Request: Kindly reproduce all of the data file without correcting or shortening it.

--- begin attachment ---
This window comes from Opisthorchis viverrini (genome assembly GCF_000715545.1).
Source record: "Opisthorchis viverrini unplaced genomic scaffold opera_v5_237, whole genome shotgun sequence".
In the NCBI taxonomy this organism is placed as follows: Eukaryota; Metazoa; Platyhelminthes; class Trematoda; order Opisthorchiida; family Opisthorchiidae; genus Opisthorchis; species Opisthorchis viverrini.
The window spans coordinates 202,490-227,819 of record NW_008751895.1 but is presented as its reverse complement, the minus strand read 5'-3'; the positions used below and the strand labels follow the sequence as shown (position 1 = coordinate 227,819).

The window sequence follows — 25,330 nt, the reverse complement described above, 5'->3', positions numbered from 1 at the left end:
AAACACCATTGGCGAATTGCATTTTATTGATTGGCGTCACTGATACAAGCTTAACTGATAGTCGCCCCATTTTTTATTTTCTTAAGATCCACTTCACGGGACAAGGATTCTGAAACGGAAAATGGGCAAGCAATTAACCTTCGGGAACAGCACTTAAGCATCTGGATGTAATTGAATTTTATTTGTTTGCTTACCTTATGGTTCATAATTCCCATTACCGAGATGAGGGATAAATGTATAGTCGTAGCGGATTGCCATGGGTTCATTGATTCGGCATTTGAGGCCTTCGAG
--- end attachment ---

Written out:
This window comes from Opisthorchis viverrini (genome assembly GCF_000715545.1).
Source record: "Opisthorchis viverrini unplaced genomic scaffold opera_v5_237, whole genome shotgun sequence".
In the NCBI taxonomy this organism is placed as follows: Eukaryota; Metazoa; Platyhelminthes; class Trematoda; order Opisthorchiida; family Opisthorchiidae; genus Opisthorchis; species Opisthorchis viverrini.
The window spans coordinates 202,490-227,819 of record NW_008751895.1 but is presented as its reverse complement, the minus strand read 5'-3'; the positions used below and the strand labels follow the sequence as shown (position 1 = coordinate 227,819).

The window sequence follows — 25,330 nt, the reverse complement described above, 5'->3', positions numbered from 1 at the left end:
AAACACCATTGGCGAATTGCATTTTATTGATTGGCGTCACTGATACAAGCTTAACTGATAGTCGCCCCATTTTTTATTTTCTTAAGATCCACTTCACGGGACAAGGATTCTGAAACGGAAAATGGGCAAGCAATTAACCTTCGGGAACAGCACTTAAGCATCTGGATGTAATTGAATTTTATTTGTTTGCTTACCTTATGGTTCATAATTCCCATTACCGAGATGAGGGATAAATGTATAGTCGTAGCGGATTGCCATGGGTTCATTGATTCGGCATTTGAGGCCTTCGAG